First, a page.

Well, I have baked every recipe in the book over the years and she's right: baking is a piece of piss. How they can make a long-running reality TV competition out of it, I have no idea. The programme advisers must be as mental as the viewers – ripe pickings for a second-hand NFT salesman, if you ask me.

Here's the much dog-eared book in question. Note the author.

Photo of book cover: Fast Cakes by Mary Berry

Further post-lockdown airheadedness in recent months has seen a growth in the popularity of stress-busting books and well-being/meditation apps.

Now, I have to be careful here because last year's televangelists and app developers churning out loop kitsch recordings of birdsong and cod yoga ambient life muzak have rebranded themselves as "mental health thought-leaders". Cast the slightest doubt on any of their wild claims and you risk being accused of wanting to drive all bipolar sufferers into death camps. I've been down this route already when I recently likened Marcus Rashford's embarrassingly awful penalty attempt at the Euros final to watching Monsieur Hulot performing Riverdance after mainlining Dulcolax.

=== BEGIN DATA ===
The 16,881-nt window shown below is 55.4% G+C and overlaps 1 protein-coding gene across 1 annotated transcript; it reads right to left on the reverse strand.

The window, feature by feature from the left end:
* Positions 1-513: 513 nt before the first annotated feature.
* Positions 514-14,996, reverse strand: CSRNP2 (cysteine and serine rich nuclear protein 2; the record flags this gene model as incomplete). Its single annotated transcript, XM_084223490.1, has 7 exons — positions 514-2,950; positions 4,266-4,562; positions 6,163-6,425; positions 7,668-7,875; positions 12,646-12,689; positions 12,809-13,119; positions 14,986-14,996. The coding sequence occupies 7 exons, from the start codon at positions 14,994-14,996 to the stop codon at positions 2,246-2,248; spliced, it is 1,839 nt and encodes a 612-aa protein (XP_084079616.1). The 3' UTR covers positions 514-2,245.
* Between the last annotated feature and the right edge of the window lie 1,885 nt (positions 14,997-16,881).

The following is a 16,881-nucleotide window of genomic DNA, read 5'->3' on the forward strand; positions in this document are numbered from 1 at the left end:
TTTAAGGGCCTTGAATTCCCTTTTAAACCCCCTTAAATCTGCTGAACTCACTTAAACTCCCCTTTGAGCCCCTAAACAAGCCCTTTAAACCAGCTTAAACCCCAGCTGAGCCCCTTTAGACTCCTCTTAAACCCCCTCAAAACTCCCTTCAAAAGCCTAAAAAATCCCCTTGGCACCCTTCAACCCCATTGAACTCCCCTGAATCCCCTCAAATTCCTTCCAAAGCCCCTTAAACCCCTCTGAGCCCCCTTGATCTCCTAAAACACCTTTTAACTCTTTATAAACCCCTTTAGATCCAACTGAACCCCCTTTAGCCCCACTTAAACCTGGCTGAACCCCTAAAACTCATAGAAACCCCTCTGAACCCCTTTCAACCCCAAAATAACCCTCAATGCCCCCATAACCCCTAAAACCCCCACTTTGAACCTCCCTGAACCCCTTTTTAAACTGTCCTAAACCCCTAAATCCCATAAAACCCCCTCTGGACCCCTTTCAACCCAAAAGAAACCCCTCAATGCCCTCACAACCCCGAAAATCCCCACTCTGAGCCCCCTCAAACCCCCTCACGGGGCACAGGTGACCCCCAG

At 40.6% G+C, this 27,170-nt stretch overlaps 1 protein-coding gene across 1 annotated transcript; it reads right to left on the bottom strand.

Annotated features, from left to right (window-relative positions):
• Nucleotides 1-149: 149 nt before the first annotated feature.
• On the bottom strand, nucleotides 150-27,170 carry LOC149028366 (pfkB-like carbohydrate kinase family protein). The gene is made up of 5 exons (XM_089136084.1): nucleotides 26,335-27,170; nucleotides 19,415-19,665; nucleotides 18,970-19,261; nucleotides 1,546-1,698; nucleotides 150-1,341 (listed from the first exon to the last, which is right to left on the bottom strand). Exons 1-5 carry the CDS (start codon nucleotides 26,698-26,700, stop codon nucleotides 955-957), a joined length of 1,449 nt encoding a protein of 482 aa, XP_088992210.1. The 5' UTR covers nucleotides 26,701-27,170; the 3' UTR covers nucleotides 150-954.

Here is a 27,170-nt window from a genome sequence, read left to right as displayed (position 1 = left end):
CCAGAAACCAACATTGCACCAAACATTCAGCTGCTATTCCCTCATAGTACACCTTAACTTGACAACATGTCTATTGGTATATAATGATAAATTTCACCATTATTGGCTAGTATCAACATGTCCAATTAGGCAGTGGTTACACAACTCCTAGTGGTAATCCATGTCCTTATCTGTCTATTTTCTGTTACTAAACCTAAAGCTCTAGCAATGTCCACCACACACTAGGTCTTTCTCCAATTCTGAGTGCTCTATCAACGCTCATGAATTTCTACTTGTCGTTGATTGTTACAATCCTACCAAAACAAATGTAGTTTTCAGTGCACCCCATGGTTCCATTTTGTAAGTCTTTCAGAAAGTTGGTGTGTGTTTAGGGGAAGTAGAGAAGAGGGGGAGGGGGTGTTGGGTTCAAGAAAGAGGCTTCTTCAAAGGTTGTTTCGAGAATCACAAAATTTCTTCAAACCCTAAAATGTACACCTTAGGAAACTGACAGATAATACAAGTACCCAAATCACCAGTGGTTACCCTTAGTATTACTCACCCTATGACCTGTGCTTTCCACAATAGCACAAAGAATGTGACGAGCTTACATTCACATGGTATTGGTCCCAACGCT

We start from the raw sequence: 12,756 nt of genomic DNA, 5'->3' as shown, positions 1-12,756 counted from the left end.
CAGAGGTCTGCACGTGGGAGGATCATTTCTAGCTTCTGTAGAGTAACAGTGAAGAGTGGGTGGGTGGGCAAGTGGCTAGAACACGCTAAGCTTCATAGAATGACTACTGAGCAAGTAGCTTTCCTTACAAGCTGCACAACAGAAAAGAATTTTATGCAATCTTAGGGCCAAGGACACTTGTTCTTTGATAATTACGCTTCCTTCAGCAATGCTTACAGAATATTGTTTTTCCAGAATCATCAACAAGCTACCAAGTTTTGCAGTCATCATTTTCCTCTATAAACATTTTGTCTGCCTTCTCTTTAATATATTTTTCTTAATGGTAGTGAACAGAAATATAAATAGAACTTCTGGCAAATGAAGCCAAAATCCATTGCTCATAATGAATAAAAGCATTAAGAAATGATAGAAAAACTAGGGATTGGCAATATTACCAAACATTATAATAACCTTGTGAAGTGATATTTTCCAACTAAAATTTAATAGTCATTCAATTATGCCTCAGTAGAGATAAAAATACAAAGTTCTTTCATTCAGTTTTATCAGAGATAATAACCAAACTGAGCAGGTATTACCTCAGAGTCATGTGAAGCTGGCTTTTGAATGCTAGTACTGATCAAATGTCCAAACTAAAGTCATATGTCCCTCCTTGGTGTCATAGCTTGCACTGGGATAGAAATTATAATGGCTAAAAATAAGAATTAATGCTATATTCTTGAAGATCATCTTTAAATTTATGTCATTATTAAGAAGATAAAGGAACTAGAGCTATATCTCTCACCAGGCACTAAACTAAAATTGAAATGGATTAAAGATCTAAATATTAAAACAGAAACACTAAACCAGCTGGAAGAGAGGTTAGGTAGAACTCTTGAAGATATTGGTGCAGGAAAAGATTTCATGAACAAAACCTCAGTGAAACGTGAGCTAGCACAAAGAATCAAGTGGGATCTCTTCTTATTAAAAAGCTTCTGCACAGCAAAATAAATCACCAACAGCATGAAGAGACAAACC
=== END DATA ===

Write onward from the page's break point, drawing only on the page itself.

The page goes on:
First up is "minister and licensed psychotherapist" Dr Pieter Noomen who has written a dozen booklets based on some nouns that popped into his head while going for evening walks. He doesn't claim to have written the books himself, though. "I 'heard' them within me when I specifically sat down to 'hear' them," he explains on his website. "I listened while they formed in my head."

Yes, Pieter, they're called "thoughts". Now that you've cleared all such things from your head, there's a TV show about baking cakes you might be interested in.

On the tech side, I'm intrigued by the concept of "bio active listening" from app developer Bio Music One. BMO has invented an "active-audio technology integrated to an original musical medium" based on "bio active sonic vibrations".

So, in other words… music.